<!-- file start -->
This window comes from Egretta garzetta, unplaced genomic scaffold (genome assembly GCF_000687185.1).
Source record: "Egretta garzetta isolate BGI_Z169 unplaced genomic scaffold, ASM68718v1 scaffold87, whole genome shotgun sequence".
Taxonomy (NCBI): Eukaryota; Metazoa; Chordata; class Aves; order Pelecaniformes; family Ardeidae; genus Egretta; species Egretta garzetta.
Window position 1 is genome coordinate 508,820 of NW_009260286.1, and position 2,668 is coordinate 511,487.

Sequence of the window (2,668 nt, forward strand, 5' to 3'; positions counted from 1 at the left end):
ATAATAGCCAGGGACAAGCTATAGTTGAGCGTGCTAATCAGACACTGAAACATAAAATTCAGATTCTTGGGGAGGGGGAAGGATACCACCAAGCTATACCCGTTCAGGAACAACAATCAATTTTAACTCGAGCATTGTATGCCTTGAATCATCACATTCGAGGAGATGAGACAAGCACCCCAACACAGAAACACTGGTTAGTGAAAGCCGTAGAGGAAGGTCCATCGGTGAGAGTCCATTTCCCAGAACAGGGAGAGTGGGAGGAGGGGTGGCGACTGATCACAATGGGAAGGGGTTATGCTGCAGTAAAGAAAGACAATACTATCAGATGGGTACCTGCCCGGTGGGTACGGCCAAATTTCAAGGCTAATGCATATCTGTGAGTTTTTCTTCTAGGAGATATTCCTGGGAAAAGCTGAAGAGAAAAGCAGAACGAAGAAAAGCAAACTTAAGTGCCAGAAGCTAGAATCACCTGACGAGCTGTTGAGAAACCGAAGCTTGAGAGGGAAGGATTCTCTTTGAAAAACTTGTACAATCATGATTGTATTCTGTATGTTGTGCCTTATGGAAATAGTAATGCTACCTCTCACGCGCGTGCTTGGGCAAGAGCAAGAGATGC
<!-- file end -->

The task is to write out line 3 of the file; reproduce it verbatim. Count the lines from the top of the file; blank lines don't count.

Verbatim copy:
Taxonomy (NCBI): Eukaryota; Metazoa; Chordata; class Aves; order Pelecaniformes; family Ardeidae; genus Egretta; species Egretta garzetta.